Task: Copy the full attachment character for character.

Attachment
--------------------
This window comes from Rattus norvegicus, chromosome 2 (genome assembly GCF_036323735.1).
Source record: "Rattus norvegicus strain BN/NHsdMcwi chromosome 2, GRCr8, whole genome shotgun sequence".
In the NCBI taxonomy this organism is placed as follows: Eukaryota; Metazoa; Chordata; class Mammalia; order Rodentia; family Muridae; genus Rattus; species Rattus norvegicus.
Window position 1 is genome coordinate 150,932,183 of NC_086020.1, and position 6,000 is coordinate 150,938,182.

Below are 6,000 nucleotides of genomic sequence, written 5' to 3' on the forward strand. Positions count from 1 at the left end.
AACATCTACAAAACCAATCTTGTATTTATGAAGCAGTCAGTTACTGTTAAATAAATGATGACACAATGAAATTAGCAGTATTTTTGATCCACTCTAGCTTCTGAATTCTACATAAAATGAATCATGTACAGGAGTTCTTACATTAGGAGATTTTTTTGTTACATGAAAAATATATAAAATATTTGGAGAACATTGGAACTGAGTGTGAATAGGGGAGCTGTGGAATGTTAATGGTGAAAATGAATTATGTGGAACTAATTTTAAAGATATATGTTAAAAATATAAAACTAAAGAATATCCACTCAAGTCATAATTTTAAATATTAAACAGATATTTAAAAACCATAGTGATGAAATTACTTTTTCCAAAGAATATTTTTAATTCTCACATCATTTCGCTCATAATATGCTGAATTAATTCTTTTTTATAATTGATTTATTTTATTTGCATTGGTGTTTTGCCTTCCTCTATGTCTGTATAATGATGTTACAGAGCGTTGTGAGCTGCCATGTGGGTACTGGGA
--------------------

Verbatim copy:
This window comes from Rattus norvegicus, chromosome 2 (genome assembly GCF_036323735.1).
Source record: "Rattus norvegicus strain BN/NHsdMcwi chromosome 2, GRCr8, whole genome shotgun sequence".
In the NCBI taxonomy this organism is placed as follows: Eukaryota; Metazoa; Chordata; class Mammalia; order Rodentia; family Muridae; genus Rattus; species Rattus norvegicus.
Window position 1 is genome coordinate 150,932,183 of NC_086020.1, and position 6,000 is coordinate 150,938,182.

Below are 6,000 nucleotides of genomic sequence, written 5' to 3' on the forward strand. Positions count from 1 at the left end.
AACATCTACAAAACCAATCTTGTATTTATGAAGCAGTCAGTTACTGTTAAATAAATGATGACACAATGAAATTAGCAGTATTTTTGATCCACTCTAGCTTCTGAATTCTACATAAAATGAATCATGTACAGGAGTTCTTACATTAGGAGATTTTTTTGTTACATGAAAAATATATAAAATATTTGGAGAACATTGGAACTGAGTGTGAATAGGGGAGCTGTGGAATGTTAATGGTGAAAATGAATTATGTGGAACTAATTTTAAAGATATATGTTAAAAATATAAAACTAAAGAATATCCACTCAAGTCATAATTTTAAATATTAAACAGATATTTAAAAACCATAGTGATGAAATTACTTTTTCCAAAGAATATTTTTAATTCTCACATCATTTCGCTCATAATATGCTGAATTAATTCTTTTTTATAATTGATTTATTTTATTTGCATTGGTGTTTTGCCTTCCTCTATGTCTGTATAATGATGTTACAGAGCGTTGTGAGCTGCCATGTGGGTACTGGGA